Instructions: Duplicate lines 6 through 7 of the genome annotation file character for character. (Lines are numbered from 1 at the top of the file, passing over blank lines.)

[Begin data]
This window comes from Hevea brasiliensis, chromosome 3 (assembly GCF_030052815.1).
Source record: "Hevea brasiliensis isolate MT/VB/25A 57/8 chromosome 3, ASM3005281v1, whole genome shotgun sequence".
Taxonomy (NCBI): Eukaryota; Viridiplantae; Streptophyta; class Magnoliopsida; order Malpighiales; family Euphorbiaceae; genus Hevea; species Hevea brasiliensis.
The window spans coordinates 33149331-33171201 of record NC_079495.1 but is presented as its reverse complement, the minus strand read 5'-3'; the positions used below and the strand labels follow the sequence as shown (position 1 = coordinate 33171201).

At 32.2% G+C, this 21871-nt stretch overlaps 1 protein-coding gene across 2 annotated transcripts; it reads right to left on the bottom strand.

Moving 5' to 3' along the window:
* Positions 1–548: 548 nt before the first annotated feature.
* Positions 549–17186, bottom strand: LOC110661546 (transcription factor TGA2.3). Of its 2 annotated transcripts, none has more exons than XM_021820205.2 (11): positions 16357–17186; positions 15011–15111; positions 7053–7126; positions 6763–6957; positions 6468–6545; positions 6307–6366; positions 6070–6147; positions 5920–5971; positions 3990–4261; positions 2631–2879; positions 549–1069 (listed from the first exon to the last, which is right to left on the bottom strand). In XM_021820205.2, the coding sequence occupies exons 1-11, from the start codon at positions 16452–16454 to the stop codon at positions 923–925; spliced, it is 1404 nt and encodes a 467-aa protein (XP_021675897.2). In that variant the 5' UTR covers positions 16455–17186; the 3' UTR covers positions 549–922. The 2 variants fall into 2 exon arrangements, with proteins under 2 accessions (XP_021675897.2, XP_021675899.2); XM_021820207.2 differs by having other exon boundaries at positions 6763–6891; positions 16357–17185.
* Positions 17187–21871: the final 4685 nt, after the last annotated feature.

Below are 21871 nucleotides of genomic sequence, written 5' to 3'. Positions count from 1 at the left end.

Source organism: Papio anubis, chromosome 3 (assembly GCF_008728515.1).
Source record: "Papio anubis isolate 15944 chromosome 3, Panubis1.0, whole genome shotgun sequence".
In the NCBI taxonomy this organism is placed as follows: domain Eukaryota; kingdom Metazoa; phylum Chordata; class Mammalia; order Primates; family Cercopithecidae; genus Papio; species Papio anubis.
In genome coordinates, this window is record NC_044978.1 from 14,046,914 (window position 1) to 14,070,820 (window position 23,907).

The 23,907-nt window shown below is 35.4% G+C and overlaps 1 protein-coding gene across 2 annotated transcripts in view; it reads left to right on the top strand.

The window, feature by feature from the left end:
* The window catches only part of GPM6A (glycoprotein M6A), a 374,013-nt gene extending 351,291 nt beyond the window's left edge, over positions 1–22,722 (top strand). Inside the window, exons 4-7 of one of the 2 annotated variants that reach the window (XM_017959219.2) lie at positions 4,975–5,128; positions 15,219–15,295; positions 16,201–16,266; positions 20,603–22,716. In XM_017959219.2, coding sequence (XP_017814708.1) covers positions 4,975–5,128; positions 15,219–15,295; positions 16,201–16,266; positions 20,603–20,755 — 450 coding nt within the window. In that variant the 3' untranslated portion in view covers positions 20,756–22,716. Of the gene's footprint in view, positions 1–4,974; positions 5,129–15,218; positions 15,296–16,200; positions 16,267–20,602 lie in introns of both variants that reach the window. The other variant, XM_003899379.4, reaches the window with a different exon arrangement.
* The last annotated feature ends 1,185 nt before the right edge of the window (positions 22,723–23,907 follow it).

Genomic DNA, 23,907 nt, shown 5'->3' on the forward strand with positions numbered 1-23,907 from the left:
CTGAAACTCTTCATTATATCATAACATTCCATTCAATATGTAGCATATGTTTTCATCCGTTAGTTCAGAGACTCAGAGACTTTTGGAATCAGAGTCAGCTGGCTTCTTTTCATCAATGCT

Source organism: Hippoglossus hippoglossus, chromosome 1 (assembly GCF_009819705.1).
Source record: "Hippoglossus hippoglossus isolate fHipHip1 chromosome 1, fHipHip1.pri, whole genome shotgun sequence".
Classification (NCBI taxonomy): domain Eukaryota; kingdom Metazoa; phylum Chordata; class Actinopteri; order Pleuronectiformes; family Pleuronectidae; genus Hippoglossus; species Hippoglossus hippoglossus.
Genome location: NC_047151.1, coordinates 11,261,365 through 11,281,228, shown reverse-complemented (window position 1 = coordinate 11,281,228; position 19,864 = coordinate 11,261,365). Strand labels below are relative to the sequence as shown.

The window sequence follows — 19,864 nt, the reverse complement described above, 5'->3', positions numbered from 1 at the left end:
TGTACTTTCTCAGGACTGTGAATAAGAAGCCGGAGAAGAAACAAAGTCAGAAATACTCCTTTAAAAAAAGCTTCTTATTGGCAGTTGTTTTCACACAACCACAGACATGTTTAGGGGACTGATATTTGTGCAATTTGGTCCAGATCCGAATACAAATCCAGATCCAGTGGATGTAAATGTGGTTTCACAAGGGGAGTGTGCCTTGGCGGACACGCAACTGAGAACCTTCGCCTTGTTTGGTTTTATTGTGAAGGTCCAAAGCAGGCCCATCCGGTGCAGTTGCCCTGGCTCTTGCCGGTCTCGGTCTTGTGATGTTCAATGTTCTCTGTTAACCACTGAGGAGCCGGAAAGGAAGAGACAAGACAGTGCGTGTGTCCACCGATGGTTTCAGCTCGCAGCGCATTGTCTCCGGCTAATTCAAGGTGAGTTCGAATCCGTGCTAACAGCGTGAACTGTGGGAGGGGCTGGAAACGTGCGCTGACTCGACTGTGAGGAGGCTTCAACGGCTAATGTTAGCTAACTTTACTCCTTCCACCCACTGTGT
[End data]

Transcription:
Moving 5' to 3' along the window:
* Positions 1–548: 548 nt before the first annotated feature.